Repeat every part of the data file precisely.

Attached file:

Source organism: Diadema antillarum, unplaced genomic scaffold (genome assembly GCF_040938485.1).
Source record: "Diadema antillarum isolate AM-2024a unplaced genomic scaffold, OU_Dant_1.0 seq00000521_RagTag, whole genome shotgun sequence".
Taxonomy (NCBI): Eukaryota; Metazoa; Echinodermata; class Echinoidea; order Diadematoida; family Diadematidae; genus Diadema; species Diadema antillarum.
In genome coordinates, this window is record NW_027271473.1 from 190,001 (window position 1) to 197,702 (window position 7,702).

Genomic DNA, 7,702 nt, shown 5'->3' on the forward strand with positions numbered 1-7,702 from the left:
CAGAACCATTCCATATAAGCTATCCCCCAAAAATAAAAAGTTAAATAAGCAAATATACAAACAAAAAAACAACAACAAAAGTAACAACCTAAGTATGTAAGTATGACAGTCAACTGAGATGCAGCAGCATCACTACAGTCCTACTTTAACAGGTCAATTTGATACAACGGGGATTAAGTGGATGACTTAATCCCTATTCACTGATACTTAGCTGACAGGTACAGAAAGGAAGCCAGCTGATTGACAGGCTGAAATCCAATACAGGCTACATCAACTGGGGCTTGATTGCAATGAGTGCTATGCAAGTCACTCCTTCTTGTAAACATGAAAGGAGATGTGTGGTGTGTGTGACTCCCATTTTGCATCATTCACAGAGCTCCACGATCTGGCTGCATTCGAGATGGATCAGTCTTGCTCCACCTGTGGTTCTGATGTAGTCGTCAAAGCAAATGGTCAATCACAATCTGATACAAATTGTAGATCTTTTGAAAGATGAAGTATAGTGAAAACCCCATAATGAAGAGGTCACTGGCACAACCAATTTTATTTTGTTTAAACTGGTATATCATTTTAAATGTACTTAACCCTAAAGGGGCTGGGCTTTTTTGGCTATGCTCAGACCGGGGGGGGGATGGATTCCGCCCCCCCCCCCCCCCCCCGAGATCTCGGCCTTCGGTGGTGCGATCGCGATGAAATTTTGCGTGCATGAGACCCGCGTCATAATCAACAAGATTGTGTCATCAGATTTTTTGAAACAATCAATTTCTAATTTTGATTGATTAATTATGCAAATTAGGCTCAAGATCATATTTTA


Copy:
Source organism: Diadema antillarum, unplaced genomic scaffold (genome assembly GCF_040938485.1).
Source record: "Diadema antillarum isolate AM-2024a unplaced genomic scaffold, OU_Dant_1.0 seq00000521_RagTag, whole genome shotgun sequence".
Taxonomy (NCBI): Eukaryota; Metazoa; Echinodermata; class Echinoidea; order Diadematoida; family Diadematidae; genus Diadema; species Diadema antillarum.
In genome coordinates, this window is record NW_027271473.1 from 190,001 (window position 1) to 197,702 (window position 7,702).

Genomic DNA, 7,702 nt, shown 5'->3' on the forward strand with positions numbered 1-7,702 from the left:
CAGAACCATTCCATATAAGCTATCCCCCAAAAATAAAAAGTTAAATAAGCAAATATACAAACAAAAAAACAACAACAAAAGTAACAACCTAAGTATGTAAGTATGACAGTCAACTGAGATGCAGCAGCATCACTACAGTCCTACTTTAACAGGTCAATTTGATACAACGGGGATTAAGTGGATGACTTAATCCCTATTCACTGATACTTAGCTGACAGGTACAGAAAGGAAGCCAGCTGATTGACAGGCTGAAATCCAATACAGGCTACATCAACTGGGGCTTGATTGCAATGAGTGCTATGCAAGTCACTCCTTCTTGTAAACATGAAAGGAGATGTGTGGTGTGTGTGACTCCCATTTTGCATCATTCACAGAGCTCCACGATCTGGCTGCATTCGAGATGGATCAGTCTTGCTCCACCTGTGGTTCTGATGTAGTCGTCAAAGCAAATGGTCAATCACAATCTGATACAAATTGTAGATCTTTTGAAAGATGAAGTATAGTGAAAACCCCATAATGAAGAGGTCACTGGCACAACCAATTTTATTTTGTTTAAACTGGTATATCATTTTAAATGTACTTAACCCTAAAGGGGCTGGGCTTTTTTGGCTATGCTCAGACCGGGGGGGGGATGGATTCCGCCCCCCCCCCCCCCCCCCGAGATCTCGGCCTTCGGTGGTGCGATCGCGATGAAATTTTGCGTGCATGAGACCCGCGTCATAATCAACAAGATTGTGTCATCAGATTTTTTGAAACAATCAATTTCTAATTTTGATTGATTAATTATGCAAATTAGGCTCAAGATCATATTTTA